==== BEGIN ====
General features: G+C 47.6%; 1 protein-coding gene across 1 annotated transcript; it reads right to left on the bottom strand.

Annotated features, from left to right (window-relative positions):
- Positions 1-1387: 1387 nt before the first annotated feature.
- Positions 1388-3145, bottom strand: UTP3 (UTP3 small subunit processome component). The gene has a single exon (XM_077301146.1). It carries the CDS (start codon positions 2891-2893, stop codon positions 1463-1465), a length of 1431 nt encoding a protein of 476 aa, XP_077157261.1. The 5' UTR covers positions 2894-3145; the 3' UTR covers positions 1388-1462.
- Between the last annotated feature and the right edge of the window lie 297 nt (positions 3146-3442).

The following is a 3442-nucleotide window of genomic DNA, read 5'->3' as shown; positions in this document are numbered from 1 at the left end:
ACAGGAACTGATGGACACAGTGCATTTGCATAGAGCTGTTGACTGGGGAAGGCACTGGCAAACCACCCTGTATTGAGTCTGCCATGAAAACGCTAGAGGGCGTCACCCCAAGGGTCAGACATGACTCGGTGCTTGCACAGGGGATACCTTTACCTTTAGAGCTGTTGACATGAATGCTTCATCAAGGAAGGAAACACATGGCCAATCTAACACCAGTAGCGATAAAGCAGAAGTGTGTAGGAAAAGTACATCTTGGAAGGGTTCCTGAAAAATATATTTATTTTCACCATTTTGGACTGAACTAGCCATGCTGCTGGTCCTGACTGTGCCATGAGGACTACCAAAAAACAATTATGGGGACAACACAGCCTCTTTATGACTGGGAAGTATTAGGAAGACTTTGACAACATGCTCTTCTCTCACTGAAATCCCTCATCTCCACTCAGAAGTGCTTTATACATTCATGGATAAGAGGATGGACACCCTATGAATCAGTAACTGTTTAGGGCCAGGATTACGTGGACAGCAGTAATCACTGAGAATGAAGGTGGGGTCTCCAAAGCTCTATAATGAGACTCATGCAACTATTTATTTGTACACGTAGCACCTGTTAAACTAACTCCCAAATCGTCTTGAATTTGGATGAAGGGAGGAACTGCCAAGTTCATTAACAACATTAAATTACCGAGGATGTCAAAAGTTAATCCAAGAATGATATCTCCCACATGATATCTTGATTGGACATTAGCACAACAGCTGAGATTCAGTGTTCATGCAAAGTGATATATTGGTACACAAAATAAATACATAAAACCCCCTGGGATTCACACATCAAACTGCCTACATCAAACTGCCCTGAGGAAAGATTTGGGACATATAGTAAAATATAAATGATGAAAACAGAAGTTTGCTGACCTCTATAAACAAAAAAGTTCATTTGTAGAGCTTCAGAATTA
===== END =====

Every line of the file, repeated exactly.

General features: G+C 47.6%; 1 protein-coding gene across 1 annotated transcript; it reads right to left on the bottom strand.

Annotated features, from left to right (window-relative positions):
- Positions 1-1387: 1387 nt before the first annotated feature.
- Positions 1388-3145, bottom strand: UTP3 (UTP3 small subunit processome component). The gene has a single exon (XM_077301146.1). It carries the CDS (start codon positions 2891-2893, stop codon positions 1463-1465), a length of 1431 nt encoding a protein of 476 aa, XP_077157261.1. The 5' UTR covers positions 2894-3145; the 3' UTR covers positions 1388-1462.
- Between the last annotated feature and the right edge of the window lie 297 nt (positions 3146-3442).

The following is a 3442-nucleotide window of genomic DNA, read 5'->3' as shown; positions in this document are numbered from 1 at the left end:
ACAGGAACTGATGGACACAGTGCATTTGCATAGAGCTGTTGACTGGGGAAGGCACTGGCAAACCACCCTGTATTGAGTCTGCCATGAAAACGCTAGAGGGCGTCACCCCAAGGGTCAGACATGACTCGGTGCTTGCACAGGGGATACCTTTACCTTTAGAGCTGTTGACATGAATGCTTCATCAAGGAAGGAAACACATGGCCAATCTAACACCAGTAGCGATAAAGCAGAAGTGTGTAGGAAAAGTACATCTTGGAAGGGTTCCTGAAAAATATATTTATTTTCACCATTTTGGACTGAACTAGCCATGCTGCTGGTCCTGACTGTGCCATGAGGACTACCAAAAAACAATTATGGGGACAACACAGCCTCTTTATGACTGGGAAGTATTAGGAAGACTTTGACAACATGCTCTTCTCTCACTGAAATCCCTCATCTCCACTCAGAAGTGCTTTATACATTCATGGATAAGAGGATGGACACCCTATGAATCAGTAACTGTTTAGGGCCAGGATTACGTGGACAGCAGTAATCACTGAGAATGAAGGTGGGGTCTCCAAAGCTCTATAATGAGACTCATGCAACTATTTATTTGTACACGTAGCACCTGTTAAACTAACTCCCAAATCGTCTTGAATTTGGATGAAGGGAGGAACTGCCAAGTTCATTAACAACATTAAATTACCGAGGATGTCAAAAGTTAATCCAAGAATGATATCTCCCACATGATATCTTGATTGGACATTAGCACAACAGCTGAGATTCAGTGTTCATGCAAAGTGATATATTGGTACACAAAATAAATACATAAAACCCCCTGGGATTCACACATCAAACTGCCTACATCAAACTGCCCTGAGGAAAGATTTGGGACATATAGTAAAATATAAATGATGAAAACAGAAGTTTGCTGACCTCTATAAACAAAAAAGTTCATTTGTAGAGCTTCAGAATTA